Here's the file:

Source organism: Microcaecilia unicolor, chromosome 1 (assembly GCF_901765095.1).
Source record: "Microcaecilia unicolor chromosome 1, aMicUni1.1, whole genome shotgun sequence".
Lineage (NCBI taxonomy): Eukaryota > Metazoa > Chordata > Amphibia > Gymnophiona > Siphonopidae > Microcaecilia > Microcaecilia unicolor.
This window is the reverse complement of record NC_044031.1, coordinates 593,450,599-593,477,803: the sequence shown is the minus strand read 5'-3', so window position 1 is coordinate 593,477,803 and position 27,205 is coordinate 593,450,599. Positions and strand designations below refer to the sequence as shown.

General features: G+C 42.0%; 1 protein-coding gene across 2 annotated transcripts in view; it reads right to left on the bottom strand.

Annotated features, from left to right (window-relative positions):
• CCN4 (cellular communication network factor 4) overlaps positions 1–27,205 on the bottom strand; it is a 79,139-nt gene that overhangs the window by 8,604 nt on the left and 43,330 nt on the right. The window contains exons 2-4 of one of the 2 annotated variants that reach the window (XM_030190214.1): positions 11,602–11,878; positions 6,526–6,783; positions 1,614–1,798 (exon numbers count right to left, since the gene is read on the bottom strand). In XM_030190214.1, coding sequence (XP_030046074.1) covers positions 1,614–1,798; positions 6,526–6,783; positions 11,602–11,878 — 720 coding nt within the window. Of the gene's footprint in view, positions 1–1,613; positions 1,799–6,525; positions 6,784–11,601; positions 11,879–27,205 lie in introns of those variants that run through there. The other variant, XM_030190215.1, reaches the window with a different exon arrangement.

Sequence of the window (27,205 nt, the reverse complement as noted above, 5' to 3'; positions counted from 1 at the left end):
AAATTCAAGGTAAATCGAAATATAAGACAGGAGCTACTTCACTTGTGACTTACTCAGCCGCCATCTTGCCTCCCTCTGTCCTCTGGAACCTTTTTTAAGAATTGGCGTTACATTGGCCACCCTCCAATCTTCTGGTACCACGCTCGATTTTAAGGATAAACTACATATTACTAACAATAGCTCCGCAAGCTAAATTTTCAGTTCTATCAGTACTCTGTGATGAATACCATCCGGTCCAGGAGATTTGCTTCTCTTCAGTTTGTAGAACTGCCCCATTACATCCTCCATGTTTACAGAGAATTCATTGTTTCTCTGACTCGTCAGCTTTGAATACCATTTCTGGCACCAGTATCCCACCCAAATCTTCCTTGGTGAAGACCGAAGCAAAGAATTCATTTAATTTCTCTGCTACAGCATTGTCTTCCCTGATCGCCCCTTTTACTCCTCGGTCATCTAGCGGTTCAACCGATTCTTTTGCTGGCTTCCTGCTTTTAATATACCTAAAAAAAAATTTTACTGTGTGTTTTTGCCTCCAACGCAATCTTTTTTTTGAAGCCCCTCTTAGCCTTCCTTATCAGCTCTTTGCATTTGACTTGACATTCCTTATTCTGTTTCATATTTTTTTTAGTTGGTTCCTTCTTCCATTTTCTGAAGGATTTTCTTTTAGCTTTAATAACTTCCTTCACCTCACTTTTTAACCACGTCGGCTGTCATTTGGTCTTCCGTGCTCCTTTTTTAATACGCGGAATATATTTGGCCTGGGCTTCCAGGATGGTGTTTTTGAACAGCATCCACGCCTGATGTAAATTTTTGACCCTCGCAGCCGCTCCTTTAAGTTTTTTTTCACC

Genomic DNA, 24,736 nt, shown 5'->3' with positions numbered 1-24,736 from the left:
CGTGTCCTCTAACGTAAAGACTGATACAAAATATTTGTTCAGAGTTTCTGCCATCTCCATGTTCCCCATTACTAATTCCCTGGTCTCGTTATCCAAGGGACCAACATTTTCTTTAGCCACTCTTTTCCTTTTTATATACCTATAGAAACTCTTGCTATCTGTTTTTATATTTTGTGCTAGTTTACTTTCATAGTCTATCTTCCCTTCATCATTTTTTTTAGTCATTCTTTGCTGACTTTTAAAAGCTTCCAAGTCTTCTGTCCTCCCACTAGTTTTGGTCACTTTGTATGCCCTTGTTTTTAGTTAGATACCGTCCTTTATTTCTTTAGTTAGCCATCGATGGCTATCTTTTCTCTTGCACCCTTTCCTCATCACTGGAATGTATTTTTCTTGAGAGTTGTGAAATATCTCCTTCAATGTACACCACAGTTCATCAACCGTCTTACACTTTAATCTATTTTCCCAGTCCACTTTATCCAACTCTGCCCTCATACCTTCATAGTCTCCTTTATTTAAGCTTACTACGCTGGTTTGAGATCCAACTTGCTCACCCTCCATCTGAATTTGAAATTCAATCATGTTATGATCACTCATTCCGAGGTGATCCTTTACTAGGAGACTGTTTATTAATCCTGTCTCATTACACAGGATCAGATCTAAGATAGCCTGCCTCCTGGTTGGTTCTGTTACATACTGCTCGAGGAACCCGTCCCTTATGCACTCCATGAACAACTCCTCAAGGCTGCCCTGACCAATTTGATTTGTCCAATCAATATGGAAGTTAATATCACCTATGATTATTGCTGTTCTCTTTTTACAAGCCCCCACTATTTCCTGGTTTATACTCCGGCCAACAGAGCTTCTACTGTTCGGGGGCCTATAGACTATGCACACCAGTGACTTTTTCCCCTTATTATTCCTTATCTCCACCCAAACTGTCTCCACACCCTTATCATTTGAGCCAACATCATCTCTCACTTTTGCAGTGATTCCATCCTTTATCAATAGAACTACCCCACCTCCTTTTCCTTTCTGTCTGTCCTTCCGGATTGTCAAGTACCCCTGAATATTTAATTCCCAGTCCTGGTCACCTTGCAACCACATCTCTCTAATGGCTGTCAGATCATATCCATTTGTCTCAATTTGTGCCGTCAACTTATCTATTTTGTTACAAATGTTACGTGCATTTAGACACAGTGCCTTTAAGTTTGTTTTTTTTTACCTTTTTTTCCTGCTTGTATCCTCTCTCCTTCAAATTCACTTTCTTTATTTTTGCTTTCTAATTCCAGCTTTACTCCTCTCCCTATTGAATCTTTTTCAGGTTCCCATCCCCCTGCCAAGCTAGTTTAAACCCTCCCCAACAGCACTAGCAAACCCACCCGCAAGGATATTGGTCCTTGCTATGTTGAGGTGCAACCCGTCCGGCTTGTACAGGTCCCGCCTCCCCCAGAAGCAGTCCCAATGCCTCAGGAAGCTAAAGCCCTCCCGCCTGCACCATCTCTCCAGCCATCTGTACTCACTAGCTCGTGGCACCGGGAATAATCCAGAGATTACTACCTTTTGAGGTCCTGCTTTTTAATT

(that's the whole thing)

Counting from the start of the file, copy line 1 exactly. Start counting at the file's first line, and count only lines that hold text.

Source organism: Microcaecilia unicolor, chromosome 1 (assembly GCF_901765095.1).